The following excerpt from my novel is from my young narrator, Brooklyn’s point of view. It was inspired by an abandoned subway station—Myrtle Avenue—a ghostly platform that the Brighton Beach Express sped past throughout my childhood.
At last I find a platform. I sit down on a bench and wait and wait, but trains just keep speeding by. Maybe I’m supposed to go back upstairs. I look, but the stairway’s bricked up, so I climb down the steps at the end of the platform and walk into the dark train tunnel. I walk and walk and as I walk I run my fingers along a snaking yellow pipe, like a handrail on the sooty wall. The tunnel gets narrower and narrower and then it’s painted with red and white stripes and the words: Danger, No Clearance.
The ground starts shaking. Two lights like yellow eyes rush at me, getting huge, filling the tunnel. I slam back into a niche just as the train rushes by, rattling and clanking. In the cars whizzing past I glimpse blank-faced people, mostly old, not one of them looking out of the dirty glass windows.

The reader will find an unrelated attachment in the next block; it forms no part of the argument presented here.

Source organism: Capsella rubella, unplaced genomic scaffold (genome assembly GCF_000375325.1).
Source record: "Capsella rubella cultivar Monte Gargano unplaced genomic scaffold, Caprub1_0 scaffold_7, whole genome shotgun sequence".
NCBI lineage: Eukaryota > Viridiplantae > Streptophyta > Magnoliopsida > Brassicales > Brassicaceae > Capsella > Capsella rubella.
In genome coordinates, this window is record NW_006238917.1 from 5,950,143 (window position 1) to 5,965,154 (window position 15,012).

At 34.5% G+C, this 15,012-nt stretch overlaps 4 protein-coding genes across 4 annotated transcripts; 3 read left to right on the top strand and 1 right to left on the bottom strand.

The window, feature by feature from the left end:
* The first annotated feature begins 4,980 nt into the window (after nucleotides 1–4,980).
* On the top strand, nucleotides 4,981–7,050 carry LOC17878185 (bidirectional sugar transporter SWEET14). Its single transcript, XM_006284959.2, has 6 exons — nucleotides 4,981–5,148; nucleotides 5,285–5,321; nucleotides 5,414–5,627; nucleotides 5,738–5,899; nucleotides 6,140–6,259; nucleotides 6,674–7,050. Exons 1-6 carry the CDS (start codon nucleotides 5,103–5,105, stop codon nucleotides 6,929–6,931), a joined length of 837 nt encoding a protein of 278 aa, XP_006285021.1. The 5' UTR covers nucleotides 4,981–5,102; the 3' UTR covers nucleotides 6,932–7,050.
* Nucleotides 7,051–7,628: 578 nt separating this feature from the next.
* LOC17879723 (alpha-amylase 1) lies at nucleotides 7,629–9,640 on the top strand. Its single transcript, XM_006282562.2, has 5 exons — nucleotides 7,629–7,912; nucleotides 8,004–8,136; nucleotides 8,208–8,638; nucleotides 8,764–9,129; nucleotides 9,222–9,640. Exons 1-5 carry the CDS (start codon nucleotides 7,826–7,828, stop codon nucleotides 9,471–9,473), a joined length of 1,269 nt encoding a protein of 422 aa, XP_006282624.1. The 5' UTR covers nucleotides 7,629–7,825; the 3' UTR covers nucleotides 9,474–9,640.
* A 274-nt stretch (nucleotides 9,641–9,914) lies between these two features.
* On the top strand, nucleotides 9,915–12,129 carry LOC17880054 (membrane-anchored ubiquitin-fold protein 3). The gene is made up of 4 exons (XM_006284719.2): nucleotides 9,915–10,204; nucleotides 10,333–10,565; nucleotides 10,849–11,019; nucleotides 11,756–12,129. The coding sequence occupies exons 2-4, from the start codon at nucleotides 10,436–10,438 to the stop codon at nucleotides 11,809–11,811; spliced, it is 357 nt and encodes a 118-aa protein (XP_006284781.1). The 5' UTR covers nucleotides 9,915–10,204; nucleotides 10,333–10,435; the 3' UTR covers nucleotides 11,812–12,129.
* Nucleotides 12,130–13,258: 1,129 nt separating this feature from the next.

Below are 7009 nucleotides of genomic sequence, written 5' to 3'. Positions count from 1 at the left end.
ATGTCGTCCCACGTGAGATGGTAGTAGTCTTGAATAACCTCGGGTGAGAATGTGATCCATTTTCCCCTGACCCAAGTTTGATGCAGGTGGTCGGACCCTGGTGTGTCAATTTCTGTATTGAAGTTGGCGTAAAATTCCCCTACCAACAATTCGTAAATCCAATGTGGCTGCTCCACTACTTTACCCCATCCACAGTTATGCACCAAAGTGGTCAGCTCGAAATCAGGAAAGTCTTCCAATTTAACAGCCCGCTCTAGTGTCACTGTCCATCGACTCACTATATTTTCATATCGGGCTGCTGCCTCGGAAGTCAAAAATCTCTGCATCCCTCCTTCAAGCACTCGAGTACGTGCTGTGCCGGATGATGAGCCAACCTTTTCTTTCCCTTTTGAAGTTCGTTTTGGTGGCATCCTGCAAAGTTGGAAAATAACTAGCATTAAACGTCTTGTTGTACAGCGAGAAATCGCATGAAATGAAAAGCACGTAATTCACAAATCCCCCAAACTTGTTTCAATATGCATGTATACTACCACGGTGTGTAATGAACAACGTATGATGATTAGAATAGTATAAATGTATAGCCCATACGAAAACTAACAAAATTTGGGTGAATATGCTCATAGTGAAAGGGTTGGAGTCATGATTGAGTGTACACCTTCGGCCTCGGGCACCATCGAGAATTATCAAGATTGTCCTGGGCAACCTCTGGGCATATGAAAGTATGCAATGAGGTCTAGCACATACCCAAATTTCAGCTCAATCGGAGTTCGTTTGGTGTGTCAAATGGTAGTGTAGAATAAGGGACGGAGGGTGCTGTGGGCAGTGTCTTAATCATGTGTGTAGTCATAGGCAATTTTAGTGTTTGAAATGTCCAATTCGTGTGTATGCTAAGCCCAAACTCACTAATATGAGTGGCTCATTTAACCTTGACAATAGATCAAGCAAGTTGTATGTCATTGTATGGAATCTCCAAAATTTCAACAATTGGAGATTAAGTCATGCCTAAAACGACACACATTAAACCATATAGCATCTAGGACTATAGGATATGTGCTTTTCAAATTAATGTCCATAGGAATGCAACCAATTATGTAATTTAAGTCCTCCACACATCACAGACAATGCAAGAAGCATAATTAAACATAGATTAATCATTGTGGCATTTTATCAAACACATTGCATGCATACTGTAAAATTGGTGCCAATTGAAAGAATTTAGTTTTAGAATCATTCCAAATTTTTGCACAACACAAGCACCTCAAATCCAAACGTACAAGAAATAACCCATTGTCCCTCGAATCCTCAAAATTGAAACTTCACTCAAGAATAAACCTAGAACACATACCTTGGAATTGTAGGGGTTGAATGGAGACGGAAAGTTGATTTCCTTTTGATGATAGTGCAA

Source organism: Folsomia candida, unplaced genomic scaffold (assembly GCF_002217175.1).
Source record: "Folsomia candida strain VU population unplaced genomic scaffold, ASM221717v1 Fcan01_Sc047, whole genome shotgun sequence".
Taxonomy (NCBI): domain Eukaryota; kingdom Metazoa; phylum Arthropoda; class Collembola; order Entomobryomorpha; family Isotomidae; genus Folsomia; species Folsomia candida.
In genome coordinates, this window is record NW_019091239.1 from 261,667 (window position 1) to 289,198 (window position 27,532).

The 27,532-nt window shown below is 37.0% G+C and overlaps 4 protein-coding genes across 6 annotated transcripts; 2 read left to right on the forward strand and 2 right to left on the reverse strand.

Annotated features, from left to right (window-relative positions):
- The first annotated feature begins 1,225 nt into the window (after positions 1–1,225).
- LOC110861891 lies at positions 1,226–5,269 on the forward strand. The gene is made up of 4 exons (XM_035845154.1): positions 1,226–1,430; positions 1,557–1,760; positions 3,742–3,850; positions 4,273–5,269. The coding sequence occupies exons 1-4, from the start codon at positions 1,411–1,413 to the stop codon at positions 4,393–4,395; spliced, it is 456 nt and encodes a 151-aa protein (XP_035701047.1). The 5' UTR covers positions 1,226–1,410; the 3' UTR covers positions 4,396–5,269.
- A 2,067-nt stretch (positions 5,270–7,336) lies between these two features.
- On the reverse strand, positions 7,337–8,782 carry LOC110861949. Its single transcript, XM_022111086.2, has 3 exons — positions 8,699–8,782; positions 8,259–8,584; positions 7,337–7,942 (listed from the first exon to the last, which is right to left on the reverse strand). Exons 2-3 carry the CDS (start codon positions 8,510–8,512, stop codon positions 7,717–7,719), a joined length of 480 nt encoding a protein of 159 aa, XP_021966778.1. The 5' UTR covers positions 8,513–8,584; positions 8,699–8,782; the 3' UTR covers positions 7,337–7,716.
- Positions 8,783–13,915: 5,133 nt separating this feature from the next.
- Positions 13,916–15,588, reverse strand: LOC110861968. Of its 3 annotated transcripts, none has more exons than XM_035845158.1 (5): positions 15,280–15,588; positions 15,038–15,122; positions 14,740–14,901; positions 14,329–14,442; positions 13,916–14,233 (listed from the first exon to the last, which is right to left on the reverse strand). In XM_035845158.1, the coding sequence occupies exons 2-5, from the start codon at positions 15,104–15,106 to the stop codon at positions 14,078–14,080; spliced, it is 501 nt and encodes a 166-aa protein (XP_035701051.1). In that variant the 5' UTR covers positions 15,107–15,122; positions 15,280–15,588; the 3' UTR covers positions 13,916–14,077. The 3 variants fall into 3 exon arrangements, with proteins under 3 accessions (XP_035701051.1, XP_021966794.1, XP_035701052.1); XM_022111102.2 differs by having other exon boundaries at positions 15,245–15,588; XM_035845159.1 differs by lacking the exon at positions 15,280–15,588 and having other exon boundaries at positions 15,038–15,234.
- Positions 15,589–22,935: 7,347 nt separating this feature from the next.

And while I’m at it:
Coney Island/Stillwell Avenue is the terminal stop—come here and you leave Manhattan behind, one reason it’s ideal for escapism.
The train to Coney Island wasn’t always elevated. It started out as a steam line in 1875, which opened the island to the millions. It was electrified in 1899, and elevated in 1919. I’m told that the inhabitants of the shantytown I described in a previous post came there to build it and stayed. There were also trolley cars. I remember seeing the tracks when I was a kid.
This is romantic, is it not?
And so is this:
These look something like the subway of my story:
There are literally hundreds of great train songs. I asked Jim to come up with a playlist, but he couldn’t get it down to less than thirty, so I took an ax to it myself. Please add your favorite train songs through comments.